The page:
The opening general session of the Indiana Association of Soil and Water Conservation Districts opened on a note that had only marginal ties to soil conservation. Scott Russell Sanders, a retired Indiana University professor and author, was the first speaker at the 3 day meeting in Indianapolis; but, instead of talking about soil and water conservation, Sanders lectured the over 400 in attendance on economic conservation. His 45 minute harangue was a one-sided indictment of capitalism, consumerism, and the free market system. In his presentation, called From Consumption to Conservation , he urged his audience to buy less, eat less, and waste less. He blamed technology, the media, advertising, and the government for the social, environmental, and spiritual problems in the world today.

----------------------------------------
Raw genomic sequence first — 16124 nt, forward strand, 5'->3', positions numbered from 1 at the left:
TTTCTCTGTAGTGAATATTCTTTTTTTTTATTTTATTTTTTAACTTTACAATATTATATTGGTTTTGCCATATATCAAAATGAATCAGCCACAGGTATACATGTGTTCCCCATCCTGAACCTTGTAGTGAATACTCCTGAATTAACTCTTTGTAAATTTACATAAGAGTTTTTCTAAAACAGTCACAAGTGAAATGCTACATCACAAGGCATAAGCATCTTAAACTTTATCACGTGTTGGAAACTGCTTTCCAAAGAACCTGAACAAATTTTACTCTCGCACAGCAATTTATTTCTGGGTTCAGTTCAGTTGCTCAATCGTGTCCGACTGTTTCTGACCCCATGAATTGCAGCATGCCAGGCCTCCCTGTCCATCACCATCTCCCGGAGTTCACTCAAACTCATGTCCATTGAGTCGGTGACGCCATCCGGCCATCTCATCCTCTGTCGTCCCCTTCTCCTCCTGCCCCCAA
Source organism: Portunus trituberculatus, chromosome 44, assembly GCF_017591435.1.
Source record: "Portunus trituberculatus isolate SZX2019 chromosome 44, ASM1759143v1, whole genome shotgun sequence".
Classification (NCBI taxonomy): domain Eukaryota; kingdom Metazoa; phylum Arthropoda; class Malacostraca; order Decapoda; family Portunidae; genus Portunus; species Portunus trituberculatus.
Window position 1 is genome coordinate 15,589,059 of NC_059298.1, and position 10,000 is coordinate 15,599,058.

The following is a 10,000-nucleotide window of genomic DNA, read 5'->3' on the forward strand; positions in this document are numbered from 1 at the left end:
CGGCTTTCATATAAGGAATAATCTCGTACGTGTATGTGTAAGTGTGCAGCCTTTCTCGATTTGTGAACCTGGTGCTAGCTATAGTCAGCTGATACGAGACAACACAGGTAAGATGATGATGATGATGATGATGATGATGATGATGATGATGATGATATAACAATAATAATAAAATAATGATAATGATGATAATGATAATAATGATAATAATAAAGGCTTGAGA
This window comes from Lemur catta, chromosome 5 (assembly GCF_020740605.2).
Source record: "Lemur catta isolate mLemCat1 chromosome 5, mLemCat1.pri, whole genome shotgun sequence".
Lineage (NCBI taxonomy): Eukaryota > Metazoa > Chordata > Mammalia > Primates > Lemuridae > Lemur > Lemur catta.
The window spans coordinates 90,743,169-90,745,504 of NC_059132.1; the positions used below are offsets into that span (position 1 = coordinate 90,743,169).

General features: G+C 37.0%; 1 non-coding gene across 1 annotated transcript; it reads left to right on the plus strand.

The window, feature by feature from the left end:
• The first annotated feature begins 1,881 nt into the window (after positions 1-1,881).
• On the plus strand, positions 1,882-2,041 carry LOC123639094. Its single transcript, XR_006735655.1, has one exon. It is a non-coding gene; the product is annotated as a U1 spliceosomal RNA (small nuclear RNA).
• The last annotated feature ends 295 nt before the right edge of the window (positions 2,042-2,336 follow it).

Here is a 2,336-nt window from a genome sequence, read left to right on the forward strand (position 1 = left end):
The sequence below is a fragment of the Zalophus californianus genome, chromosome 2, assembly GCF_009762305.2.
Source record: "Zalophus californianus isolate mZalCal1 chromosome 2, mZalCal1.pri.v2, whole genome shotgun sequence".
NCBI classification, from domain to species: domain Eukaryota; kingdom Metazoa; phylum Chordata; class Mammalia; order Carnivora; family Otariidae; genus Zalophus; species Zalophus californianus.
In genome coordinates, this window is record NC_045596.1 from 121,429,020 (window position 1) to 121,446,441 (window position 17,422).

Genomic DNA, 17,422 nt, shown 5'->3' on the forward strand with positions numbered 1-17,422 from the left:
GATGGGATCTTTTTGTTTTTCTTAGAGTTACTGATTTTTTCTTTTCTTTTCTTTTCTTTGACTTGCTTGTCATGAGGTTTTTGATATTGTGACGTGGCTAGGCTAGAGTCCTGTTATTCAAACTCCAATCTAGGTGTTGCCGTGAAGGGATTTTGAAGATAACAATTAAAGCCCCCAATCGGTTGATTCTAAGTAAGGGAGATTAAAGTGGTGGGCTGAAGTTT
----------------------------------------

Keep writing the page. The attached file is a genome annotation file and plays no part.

Sanders advocated a society where everyone had enough to eat but was not obese, cared about their community and one another, used very few resources, and recycled what they did use. He advocated population control because too large of a world population would overwhelm the earth’s ability to sustain so many people. In addition, he advocated government subsidies of wind and solar energy and the prevention of more oil drilling , nuclear power, and coal mining.
During the presentation, only passing mention was made of soil and water conservation which in Indiana is funded largely by the cigarette tax, a tax based on consumption.